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Career changers are your secret weapon

For 30 years, I was supposed to be a professor. As a senior in college, I briefly considered philosophy and computer science before deciding to get a PhD in linguistics. I knew where I was heading: for a career at a liberal arts college, teaching and researching, in that order.

Until six months before I graduated, when I changed my mind.

I didn’t know what I wanted to do instead. I wrote linguistics papers and creative non-fiction. I hustled Scrabble for extra cash. I certainly never considered working in software, although I’d been coding since I was three.

Still, I needed a job, so I started applying. My resume failed numerous automated screening programs. Nothing about my background indicated that I’d be an obvious fit for corporate technology.

At the last minute, I got lucky. I will always be grateful to the perceptive person who spotted the exact combination of things in my background and hired me. It is not overblown to say that in giving me a chance, she altered the course of my life.

It is not overblown to say that in giving me a chance, she altered the course of my life.

Perhaps because of my own experience, I’ve always been a sucker for the curious-minded and driven person from a non-traditional background. Almost a third of our team has made some significant professional leap in joining Textio — which may be part of why, 2.5 years into the company, no one has yet left after joining. I know that won’t last forever, but it’s something we’re really proud of. When you take a risk on someone and commit to helping them become what they want to become, they’re often willing to take a risk on you too.

Here are just a few of the professional transitions people have made in joining Textio:

  • Someone who did support at a water pump manufacturer became our first sales hire
  • A PhD in signal processing with a long career in the defense industry founded our customer success program
  • A psychology lab researcher became an engineering intern with us and then a full-time frontend engineer
  • A PR professional got hired at Textio writing Python code
  • A museum exhibit designer told us how to fix our logo and kicked off the Textio marketing team

The stories go on: recruiters who have become sales people, corporate engineers who have leapt into our startup environment, and other academics who, like me, thought forever that they wanted to be professors and then changed their minds.

One of my favorite examples is my co-founder and CTO, Jensen Harris. When I first met him many years ago, I was surprised to learn that he had gone to art high school and majored in music composition in college. After all, I knew him mainly as the product mind behind most of Microsoft’s successful enterprise UI. But when he walked me through the ways in which creating UI feels to him like conducting an orchestra, something clicked.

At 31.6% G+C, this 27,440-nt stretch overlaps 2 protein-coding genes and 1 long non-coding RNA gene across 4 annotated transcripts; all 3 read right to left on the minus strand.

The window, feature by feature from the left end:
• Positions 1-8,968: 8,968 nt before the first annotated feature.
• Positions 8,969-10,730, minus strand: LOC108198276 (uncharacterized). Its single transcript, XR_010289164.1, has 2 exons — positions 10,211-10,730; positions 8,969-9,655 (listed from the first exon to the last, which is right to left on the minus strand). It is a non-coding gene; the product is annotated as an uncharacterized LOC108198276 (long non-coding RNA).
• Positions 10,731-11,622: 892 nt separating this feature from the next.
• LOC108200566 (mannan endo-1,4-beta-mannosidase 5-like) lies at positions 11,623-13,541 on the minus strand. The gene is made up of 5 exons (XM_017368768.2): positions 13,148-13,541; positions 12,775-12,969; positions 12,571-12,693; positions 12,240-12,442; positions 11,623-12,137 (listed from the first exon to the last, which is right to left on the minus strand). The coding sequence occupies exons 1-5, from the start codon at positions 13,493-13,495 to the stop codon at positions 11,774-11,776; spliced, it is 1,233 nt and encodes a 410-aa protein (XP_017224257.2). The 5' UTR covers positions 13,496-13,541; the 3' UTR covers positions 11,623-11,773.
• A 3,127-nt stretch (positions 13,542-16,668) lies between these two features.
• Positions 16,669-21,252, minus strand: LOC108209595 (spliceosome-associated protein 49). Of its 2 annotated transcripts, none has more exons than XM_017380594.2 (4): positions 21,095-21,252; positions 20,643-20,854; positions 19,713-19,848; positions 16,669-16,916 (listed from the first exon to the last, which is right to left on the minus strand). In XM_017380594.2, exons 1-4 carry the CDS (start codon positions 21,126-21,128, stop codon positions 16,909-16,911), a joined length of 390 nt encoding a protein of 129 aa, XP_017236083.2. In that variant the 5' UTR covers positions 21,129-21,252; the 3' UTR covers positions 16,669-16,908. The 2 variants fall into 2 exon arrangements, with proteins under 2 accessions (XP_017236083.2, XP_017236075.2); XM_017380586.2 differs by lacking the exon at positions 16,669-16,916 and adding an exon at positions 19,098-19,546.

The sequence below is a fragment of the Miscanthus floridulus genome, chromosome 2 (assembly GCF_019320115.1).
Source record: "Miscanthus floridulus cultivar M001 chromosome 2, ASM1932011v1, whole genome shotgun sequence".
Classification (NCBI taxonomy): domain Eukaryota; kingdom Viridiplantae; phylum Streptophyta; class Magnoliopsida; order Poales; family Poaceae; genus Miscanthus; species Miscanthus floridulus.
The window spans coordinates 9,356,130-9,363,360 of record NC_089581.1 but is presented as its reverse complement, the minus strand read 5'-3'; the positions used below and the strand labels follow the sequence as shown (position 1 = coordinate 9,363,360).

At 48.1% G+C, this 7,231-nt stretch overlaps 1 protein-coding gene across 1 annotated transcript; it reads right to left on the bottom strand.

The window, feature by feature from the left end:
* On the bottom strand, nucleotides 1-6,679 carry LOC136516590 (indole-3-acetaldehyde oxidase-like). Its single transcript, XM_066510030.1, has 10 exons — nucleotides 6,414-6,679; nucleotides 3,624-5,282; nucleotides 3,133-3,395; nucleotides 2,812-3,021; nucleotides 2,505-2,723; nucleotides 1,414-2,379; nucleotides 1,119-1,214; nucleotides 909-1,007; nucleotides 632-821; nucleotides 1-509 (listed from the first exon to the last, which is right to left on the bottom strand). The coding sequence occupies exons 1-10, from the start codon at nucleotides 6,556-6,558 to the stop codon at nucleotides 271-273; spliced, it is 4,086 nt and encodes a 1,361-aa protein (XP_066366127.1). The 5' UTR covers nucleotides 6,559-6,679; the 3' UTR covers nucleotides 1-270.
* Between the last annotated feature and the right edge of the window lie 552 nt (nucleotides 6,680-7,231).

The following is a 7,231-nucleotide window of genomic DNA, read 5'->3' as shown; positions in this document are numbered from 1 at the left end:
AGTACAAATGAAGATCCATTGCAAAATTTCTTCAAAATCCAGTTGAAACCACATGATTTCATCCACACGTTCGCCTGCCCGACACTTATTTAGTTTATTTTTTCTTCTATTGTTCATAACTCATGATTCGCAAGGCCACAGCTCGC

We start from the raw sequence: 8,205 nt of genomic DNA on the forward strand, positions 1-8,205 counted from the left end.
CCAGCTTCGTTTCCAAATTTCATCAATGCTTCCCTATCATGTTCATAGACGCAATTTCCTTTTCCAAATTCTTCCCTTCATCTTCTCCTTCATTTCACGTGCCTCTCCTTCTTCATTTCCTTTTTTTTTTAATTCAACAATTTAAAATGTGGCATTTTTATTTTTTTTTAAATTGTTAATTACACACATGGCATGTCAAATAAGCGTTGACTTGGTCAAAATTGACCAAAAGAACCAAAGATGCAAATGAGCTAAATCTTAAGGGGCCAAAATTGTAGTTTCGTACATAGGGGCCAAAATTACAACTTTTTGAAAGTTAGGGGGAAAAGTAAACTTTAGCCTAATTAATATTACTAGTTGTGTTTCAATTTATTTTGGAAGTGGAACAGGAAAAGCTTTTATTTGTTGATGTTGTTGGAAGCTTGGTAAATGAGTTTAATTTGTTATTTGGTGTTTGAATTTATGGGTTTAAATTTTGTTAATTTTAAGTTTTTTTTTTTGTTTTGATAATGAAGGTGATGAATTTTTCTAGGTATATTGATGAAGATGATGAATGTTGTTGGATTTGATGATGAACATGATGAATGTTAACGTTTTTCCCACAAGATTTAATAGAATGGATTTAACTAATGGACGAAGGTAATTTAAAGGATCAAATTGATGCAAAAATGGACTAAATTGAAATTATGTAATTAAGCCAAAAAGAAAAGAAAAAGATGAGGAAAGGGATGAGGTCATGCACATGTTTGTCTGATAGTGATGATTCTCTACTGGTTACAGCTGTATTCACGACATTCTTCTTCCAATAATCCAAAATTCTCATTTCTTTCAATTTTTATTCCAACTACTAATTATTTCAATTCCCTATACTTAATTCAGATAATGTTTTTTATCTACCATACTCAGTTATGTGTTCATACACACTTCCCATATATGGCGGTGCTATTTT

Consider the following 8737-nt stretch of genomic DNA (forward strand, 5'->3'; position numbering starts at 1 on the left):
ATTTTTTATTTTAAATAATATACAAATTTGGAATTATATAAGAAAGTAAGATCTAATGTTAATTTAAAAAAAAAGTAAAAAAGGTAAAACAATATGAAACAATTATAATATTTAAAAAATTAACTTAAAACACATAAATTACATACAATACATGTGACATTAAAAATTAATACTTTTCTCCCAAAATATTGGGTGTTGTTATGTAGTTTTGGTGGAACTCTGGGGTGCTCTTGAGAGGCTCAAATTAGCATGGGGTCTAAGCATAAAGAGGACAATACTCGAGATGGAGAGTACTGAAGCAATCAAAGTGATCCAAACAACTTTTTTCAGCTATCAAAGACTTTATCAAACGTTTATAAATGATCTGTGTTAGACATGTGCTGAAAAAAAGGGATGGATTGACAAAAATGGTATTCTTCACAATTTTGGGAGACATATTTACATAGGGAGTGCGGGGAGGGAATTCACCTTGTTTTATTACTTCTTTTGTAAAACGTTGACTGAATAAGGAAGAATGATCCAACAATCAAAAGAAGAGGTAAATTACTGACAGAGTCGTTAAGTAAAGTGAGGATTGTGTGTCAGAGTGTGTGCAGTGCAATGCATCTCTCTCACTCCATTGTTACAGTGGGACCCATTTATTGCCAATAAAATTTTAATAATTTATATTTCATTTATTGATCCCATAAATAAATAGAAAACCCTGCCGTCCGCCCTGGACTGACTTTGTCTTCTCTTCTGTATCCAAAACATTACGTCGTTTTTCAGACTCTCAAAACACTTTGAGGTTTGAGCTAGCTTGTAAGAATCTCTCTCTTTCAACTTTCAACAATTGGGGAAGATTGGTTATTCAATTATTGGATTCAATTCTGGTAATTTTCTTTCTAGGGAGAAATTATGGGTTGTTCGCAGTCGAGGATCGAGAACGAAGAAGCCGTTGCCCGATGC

Change the way you look for people

Despite the positive impact career-changers bring, many are overlooked by traditional screening methods. How do you make an environment that is not only open to career-changers, but actively seeks them out? You change the way you look for people — both principles and tactics:

  • Prioritize people with a history of trying and learning new things. Look for personal reinvention in the people you screen. Have they made career transitions before? Have they gone back to school? Do they have active extracurricular interests or volunteerism? Do these patterns show up over and over again on their resume? The pattern of tackling new things is as important as the specifics they’ve learned along the way (and jobs that include only fixed mindset language fill 11 times more slowly).
  • Hire people for what they can do, not only for what they’ve done. At Textio, every interview includes a take-home component that strongly mirrors the work you will do on the job. According to the role you’re interviewing for, the problem is the same for everyone. Offering take-homes that require learning something new is a great opportunity to see how people approach the challenge.
  • Language matters, so get your communication right. This is a religion for us at Textio. We are intentional in our job posts, emails, phone calls, and other ways of talking to people who consider working here. We start off with a clear and foundational company value about hiring people with a history of active and challenging learning, so we make sure that we communicate that value loudly and often. (Yes, we use our own technology to help us along the way.)

I love coming to work every day with all these career-changers. There is something special about the hunger for personal reinvention that they bring. That hunger reveals both an appetite for risk and the genuine openness that is required to learn in a new environment.

It may derive from my own personal story, but this is by far my favorite thing about the team we have hired. Eager learners who seek out changes in course are open, creative, and they substantially change the work your team can do.

We’re hiring!

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